Expressive Art Therapy

Expressive art therapy uses the creative arts as a form of therapy. Similar to art or dance therapy, expressive art therapy uses the creative process of each individual to promote healing. The goal of expressive art therapy is to facilitate self-discovery, increased awareness, connection and understanding. The act of creating art helps to unlock the expression of inner feelings, and the creative process is the path toward better emotional health. Rather than focusing on the final product, the process of creation via nonverbal language is the emphasis. This type of therapy is often used with children, who may participate in music, movement, or finger painting while the therapist observes the activity and encourages the child to talk about the experience. Adult clients might journal, dance, or create videos in order to connect better with themselves and others. Think this approach might be right for you? Reach out to one of TherapyDen’s expressive art therapy specialists today.

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My background, prior to becoming a therapist, is in theater and dance/movement. Post-graduation I've received continued training and supervision in integrating expressive arts modalities such as art therapy, dance/movement therapy, and drama therapy. Sometimes words aren't enough. When it feels right, we'll weave in creative practices like art, movement, imagery, and writing to get a clearer picture of how you feel and what you need.

— Rachel Duvall, Clinical Social Worker

Expressive arts therapy modalities include dance/movement/yoga, writing, poetry, music, sound, drama/enactment/role play, embodiment, art, dreamwork, metaphor and symbolism (often through nature or imagery), and more. My version of expressive arts therapy is inspired by nature, intuition, narrative, and curiosity. Why just talk?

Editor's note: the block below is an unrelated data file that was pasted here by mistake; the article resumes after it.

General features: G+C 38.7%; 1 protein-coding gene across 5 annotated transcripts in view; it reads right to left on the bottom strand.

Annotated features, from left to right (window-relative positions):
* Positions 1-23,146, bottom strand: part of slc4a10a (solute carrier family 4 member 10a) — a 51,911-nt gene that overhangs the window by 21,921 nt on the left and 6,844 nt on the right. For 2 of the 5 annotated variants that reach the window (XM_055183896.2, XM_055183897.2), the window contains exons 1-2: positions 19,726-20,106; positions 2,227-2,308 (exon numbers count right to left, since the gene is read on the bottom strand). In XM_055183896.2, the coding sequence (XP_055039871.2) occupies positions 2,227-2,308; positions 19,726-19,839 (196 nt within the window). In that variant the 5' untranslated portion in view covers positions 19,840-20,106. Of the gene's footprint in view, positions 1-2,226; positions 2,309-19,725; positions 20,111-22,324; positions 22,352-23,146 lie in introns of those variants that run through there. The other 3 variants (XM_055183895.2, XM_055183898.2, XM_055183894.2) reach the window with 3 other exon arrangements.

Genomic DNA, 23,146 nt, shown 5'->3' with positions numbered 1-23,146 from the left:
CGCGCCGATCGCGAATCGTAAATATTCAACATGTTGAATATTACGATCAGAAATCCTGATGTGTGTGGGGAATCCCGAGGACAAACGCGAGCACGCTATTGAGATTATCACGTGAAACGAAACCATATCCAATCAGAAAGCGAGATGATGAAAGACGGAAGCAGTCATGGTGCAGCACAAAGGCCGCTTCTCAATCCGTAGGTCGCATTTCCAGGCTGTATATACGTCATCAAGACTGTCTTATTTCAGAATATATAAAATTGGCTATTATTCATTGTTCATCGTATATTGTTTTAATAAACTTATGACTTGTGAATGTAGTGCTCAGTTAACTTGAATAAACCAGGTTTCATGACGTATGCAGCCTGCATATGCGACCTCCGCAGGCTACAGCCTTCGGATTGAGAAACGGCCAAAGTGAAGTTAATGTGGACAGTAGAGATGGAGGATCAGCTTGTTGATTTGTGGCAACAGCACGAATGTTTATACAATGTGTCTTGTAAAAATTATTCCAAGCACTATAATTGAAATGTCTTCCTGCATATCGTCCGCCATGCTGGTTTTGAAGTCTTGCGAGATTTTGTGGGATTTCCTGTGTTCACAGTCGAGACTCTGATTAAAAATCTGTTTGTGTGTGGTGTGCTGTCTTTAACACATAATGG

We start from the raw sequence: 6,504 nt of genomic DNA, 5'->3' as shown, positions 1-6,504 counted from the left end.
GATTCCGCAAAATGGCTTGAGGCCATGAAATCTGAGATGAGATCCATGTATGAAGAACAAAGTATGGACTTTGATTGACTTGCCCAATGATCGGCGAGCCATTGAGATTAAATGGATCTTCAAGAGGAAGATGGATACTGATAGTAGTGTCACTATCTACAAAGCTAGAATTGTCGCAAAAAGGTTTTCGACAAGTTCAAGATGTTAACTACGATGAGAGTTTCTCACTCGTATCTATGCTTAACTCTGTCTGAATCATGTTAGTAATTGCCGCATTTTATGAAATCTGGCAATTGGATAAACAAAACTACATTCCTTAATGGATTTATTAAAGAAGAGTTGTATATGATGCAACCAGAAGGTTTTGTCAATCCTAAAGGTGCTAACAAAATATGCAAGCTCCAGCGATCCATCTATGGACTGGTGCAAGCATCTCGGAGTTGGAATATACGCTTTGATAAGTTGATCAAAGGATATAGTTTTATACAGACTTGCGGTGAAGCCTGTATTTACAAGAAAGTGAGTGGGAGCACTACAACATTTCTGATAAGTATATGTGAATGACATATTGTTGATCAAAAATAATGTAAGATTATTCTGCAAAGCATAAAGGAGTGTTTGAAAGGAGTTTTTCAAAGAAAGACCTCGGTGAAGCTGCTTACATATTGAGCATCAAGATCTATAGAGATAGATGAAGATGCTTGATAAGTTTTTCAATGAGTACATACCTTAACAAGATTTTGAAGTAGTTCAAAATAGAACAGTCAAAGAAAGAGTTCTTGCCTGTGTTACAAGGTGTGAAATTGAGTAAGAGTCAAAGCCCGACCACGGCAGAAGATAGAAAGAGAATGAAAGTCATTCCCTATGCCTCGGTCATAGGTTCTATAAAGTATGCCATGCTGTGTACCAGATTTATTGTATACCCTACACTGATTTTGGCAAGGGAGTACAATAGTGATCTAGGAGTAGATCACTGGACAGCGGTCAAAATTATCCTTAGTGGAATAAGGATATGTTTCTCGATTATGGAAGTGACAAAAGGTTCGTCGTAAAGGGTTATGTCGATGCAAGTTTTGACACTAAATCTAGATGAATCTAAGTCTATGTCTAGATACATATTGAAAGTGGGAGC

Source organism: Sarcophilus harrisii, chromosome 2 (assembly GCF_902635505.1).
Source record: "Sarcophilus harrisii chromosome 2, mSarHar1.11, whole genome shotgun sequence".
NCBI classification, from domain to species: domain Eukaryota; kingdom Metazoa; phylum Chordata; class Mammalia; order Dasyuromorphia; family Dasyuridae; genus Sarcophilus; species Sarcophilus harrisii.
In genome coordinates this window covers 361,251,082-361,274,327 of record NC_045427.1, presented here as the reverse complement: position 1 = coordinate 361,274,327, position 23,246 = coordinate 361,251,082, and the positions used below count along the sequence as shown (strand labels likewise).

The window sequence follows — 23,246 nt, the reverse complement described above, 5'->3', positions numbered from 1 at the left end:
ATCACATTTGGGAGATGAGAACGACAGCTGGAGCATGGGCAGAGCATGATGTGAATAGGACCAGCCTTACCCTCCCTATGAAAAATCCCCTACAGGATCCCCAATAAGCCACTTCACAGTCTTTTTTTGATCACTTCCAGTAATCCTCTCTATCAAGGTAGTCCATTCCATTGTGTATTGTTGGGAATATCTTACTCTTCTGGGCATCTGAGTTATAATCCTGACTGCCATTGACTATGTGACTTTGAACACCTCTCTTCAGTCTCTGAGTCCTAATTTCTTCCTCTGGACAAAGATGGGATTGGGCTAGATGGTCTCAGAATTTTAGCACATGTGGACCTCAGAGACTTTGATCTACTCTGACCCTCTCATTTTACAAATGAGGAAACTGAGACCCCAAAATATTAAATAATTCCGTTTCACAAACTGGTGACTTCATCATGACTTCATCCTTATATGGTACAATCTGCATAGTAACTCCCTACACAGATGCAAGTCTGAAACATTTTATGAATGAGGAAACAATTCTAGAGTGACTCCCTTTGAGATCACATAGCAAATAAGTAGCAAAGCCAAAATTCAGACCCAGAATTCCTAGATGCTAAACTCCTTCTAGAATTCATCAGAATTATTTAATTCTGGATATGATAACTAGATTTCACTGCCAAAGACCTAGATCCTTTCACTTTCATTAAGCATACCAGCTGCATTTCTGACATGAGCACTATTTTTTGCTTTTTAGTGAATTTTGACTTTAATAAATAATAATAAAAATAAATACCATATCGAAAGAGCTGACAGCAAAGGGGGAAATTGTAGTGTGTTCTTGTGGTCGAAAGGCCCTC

— Becky Robbins, Creative Art Therapist in Kenmore, WA

Certified in Healing Trauma with Guided Drawing: A Sensorimotor Art Therapy Approach to Bilateral Body Mapping by Dr. Cornelia Elbrecht’s Institute for Sensorimotor Art Therapy (2019) Certified in Level 1 & 2 Trauma-Informed Expressive Arts Therapy with Dr. Cathy Malchiodi’s Trauma-Informed Practices & Expressive Arts Therapy Institute (2018-19)

— Aly Dearborn, Licensed Marriage & Family Therapist in Los Angeles, CA

The goal of expressive arts is to bypass your more analytic brain, as well as your more default mode of being. Interventions may include using symbols to represent feelings or memories or drawing or writing with focus on the process, not the product, to elicit deeper understanding of the topic at hand. Sometimes by circumnavigating the more literal content what’s underneath is discovered.

— Jennifer Alt, Licensed Marriage & Family Therapist

I was trained in expressive arts through my graduate program and enjoy using drawing, painting, sand tray, play therapy, and drama therapy to help support your growth. Let me know what your interests are and we\'ll find a way to incorporate it into your treatment plan!

— Sprout Therapy PDX, Licensed Professional Counselor in Portland, OR

I have studied expressive arts since I was a child and through out my counseling career I have focus on expressive art therapy to help others cultivate their mental health wellness.

— Carolina Castano, Licensed Professional Counselor in Cincinnati, OH

Getting to do Expressive Art Therapy is the reason I became a therapist. It started with my interest in expressive writing. I have a background in writing and have relied on storytelling and poetry to help me through hard times. Then I discovered Natalie Rogers' book, The Creative Connection: Expressive Arts as Healing, and my interest opened up to other art forms. In our work, I may invite you to express yourself through writing, drawing, or collage, but it is always just that--an invitation.

— Meredith Lynne Simonds, Associate Marriage & Family Therapist